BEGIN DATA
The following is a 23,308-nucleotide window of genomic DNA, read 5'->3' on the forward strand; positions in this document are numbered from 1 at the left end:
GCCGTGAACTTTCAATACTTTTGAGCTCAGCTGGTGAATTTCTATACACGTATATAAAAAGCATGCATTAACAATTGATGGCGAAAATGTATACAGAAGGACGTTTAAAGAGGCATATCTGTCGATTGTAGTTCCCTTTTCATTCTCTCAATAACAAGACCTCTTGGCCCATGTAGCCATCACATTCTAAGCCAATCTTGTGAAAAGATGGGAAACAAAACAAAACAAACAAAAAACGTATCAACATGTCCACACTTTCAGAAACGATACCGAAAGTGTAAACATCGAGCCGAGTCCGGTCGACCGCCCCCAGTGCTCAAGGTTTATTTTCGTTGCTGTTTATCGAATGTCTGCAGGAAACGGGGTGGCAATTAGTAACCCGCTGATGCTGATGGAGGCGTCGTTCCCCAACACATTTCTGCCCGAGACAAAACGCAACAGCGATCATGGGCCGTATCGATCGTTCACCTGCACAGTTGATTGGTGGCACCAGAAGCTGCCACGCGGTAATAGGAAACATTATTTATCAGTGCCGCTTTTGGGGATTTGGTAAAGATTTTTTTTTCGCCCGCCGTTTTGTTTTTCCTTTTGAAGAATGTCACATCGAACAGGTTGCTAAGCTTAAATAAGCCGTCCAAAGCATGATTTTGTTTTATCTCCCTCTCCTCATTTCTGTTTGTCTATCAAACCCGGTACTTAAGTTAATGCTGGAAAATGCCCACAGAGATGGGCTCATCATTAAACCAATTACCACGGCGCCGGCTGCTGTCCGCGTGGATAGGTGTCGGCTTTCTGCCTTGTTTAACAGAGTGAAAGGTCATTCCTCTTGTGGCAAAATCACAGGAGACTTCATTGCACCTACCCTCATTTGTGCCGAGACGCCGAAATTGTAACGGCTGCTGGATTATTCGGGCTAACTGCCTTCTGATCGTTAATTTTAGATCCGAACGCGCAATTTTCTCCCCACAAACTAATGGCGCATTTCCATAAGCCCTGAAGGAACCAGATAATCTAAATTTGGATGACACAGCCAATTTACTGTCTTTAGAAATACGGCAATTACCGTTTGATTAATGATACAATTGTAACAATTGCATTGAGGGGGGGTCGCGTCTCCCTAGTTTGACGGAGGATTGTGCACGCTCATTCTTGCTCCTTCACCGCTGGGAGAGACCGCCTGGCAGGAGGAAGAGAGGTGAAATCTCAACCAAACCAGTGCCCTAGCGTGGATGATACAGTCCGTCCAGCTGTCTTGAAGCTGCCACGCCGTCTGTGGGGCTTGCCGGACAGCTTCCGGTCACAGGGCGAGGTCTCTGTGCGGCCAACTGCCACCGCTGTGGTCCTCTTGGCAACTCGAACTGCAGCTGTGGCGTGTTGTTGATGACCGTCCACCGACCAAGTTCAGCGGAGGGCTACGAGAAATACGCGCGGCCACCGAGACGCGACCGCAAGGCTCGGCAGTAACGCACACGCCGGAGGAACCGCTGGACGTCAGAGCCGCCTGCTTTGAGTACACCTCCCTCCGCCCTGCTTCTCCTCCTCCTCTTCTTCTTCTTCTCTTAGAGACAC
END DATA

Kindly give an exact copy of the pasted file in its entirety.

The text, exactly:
The following is a 23,308-nucleotide window of genomic DNA, read 5'->3' on the forward strand; positions in this document are numbered from 1 at the left end:
GCCGTGAACTTTCAATACTTTTGAGCTCAGCTGGTGAATTTCTATACACGTATATAAAAAGCATGCATTAACAATTGATGGCGAAAATGTATACAGAAGGACGTTTAAAGAGGCATATCTGTCGATTGTAGTTCCCTTTTCATTCTCTCAATAACAAGACCTCTTGGCCCATGTAGCCATCACATTCTAAGCCAATCTTGTGAAAAGATGGGAAACAAAACAAAACAAACAAAAAACGTATCAACATGTCCACACTTTCAGAAACGATACCGAAAGTGTAAACATCGAGCCGAGTCCGGTCGACCGCCCCCAGTGCTCAAGGTTTATTTTCGTTGCTGTTTATCGAATGTCTGCAGGAAACGGGGTGGCAATTAGTAACCCGCTGATGCTGATGGAGGCGTCGTTCCCCAACACATTTCTGCCCGAGACAAAACGCAACAGCGATCATGGGCCGTATCGATCGTTCACCTGCACAGTTGATTGGTGGCACCAGAAGCTGCCACGCGGTAATAGGAAACATTATTTATCAGTGCCGCTTTTGGGGATTTGGTAAAGATTTTTTTTTCGCCCGCCGTTTTGTTTTTCCTTTTGAAGAATGTCACATCGAACAGGTTGCTAAGCTTAAATAAGCCGTCCAAAGCATGATTTTGTTTTATCTCCCTCTCCTCATTTCTGTTTGTCTATCAAACCCGGTACTTAAGTTAATGCTGGAAAATGCCCACAGAGATGGGCTCATCATTAAACCAATTACCACGGCGCCGGCTGCTGTCCGCGTGGATAGGTGTCGGCTTTCTGCCTTGTTTAACAGAGTGAAAGGTCATTCCTCTTGTGGCAAAATCACAGGAGACTTCATTGCACCTACCCTCATTTGTGCCGAGACGCCGAAATTGTAACGGCTGCTGGATTATTCGGGCTAACTGCCTTCTGATCGTTAATTTTAGATCCGAACGCGCAATTTTCTCCCCACAAACTAATGGCGCATTTCCATAAGCCCTGAAGGAACCAGATAATCTAAATTTGGATGACACAGCCAATTTACTGTCTTTAGAAATACGGCAATTACCGTTTGATTAATGATACAATTGTAACAATTGCATTGAGGGGGGGTCGCGTCTCCCTAGTTTGACGGAGGATTGTGCACGCTCATTCTTGCTCCTTCACCGCTGGGAGAGACCGCCTGGCAGGAGGAAGAGAGGTGAAATCTCAACCAAACCAGTGCCCTAGCGTGGATGATACAGTCCGTCCAGCTGTCTTGAAGCTGCCACGCCGTCTGTGGGGCTTGCCGGACAGCTTCCGGTCACAGGGCGAGGTCTCTGTGCGGCCAACTGCCACCGCTGTGGTCCTCTTGGCAACTCGAACTGCAGCTGTGGCGTGTTGTTGATGACCGTCCACCGACCAAGTTCAGCGGAGGGCTACGAGAAATACGCGCGGCCACCGAGACGCGACCGCAAGGCTCGGCAGTAACGCACACGCCGGAGGAACCGCTGGACGTCAGAGCCGCCTGCTTTGAGTACACCTCCCTCCGCCCTGCTTCTCCTCCTCCTCTTCTTCTTCTTCTCTTAGAGACAC